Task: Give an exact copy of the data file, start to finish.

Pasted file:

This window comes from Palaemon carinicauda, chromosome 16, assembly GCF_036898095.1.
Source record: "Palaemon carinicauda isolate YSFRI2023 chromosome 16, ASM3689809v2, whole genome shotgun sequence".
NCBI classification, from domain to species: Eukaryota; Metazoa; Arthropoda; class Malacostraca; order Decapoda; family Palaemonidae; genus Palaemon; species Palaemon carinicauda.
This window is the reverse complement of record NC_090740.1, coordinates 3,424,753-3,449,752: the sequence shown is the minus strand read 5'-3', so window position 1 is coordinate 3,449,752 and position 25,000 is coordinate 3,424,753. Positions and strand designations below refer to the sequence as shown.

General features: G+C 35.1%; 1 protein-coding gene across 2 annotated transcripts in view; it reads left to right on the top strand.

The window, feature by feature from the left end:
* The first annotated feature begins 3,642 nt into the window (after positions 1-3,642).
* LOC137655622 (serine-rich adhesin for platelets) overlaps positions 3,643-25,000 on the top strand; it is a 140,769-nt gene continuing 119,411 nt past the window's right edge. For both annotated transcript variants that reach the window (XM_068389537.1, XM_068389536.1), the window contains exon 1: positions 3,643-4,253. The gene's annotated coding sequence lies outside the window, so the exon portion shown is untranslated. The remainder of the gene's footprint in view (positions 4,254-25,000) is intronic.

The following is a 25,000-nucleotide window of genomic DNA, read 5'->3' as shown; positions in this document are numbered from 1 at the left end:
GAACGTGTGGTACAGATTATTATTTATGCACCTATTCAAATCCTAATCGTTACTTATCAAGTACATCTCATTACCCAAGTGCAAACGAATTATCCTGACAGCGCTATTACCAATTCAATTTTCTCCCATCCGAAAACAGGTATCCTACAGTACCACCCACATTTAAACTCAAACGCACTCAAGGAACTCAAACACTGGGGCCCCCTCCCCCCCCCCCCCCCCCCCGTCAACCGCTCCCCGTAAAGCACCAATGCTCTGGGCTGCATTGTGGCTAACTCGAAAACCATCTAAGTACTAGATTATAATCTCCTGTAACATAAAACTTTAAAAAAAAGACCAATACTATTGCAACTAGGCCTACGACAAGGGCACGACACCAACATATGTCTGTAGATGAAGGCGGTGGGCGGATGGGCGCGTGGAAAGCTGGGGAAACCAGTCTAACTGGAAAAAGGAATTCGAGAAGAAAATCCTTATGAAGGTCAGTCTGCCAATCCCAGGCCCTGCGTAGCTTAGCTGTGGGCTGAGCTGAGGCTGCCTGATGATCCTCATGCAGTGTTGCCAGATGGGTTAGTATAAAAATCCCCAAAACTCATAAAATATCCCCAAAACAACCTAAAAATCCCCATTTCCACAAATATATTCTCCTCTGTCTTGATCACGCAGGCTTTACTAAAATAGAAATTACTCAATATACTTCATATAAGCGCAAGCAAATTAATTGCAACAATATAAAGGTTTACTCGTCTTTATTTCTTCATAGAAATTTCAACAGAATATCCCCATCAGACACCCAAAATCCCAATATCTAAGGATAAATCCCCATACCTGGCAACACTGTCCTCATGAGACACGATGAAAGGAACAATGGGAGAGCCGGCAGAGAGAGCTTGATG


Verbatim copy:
This window comes from Palaemon carinicauda, chromosome 16, assembly GCF_036898095.1.
Source record: "Palaemon carinicauda isolate YSFRI2023 chromosome 16, ASM3689809v2, whole genome shotgun sequence".
NCBI classification, from domain to species: Eukaryota; Metazoa; Arthropoda; class Malacostraca; order Decapoda; family Palaemonidae; genus Palaemon; species Palaemon carinicauda.
This window is the reverse complement of record NC_090740.1, coordinates 3,424,753-3,449,752: the sequence shown is the minus strand read 5'-3', so window position 1 is coordinate 3,449,752 and position 25,000 is coordinate 3,424,753. Positions and strand designations below refer to the sequence as shown.

General features: G+C 35.1%; 1 protein-coding gene across 2 annotated transcripts in view; it reads left to right on the top strand.

The window, feature by feature from the left end:
* The first annotated feature begins 3,642 nt into the window (after positions 1-3,642).
* LOC137655622 (serine-rich adhesin for platelets) overlaps positions 3,643-25,000 on the top strand; it is a 140,769-nt gene continuing 119,411 nt past the window's right edge. For both annotated transcript variants that reach the window (XM_068389537.1, XM_068389536.1), the window contains exon 1: positions 3,643-4,253. The gene's annotated coding sequence lies outside the window, so the exon portion shown is untranslated. The remainder of the gene's footprint in view (positions 4,254-25,000) is intronic.

The following is a 25,000-nucleotide window of genomic DNA, read 5'->3' as shown; positions in this document are numbered from 1 at the left end:
GAACGTGTGGTACAGATTATTATTTATGCACCTATTCAAATCCTAATCGTTACTTATCAAGTACATCTCATTACCCAAGTGCAAACGAATTATCCTGACAGCGCTATTACCAATTCAATTTTCTCCCATCCGAAAACAGGTATCCTACAGTACCACCCACATTTAAACTCAAACGCACTCAAGGAACTCAAACACTGGGGCCCCCTCCCCCCCCCCCCCCCCCCCGTCAACCGCTCCCCGTAAAGCACCAATGCTCTGGGCTGCATTGTGGCTAACTCGAAAACCATCTAAGTACTAGATTATAATCTCCTGTAACATAAAACTTTAAAAAAAAGACCAATACTATTGCAACTAGGCCTACGACAAGGGCACGACACCAACATATGTCTGTAGATGAAGGCGGTGGGCGGATGGGCGCGTGGAAAGCTGGGGAAACCAGTCTAACTGGAAAAAGGAATTCGAGAAGAAAATCCTTATGAAGGTCAGTCTGCCAATCCCAGGCCCTGCGTAGCTTAGCTGTGGGCTGAGCTGAGGCTGCCTGATGATCCTCATGCAGTGTTGCCAGATGGGTTAGTATAAAAATCCCCAAAACTCATAAAATATCCCCAAAACAACCTAAAAATCCCCATTTCCACAAATATATTCTCCTCTGTCTTGATCACGCAGGCTTTACTAAAATAGAAATTACTCAATATACTTCATATAAGCGCAAGCAAATTAATTGCAACAATATAAAGGTTTACTCGTCTTTATTTCTTCATAGAAATTTCAACAGAATATCCCCATCAGACACCCAAAATCCCAATATCTAAGGATAAATCCCCATACCTGGCAACACTGTCCTCATGAGACACGATGAAAGGAACAATGGGAGAGCCGGCAGAGAGAGCTTGATG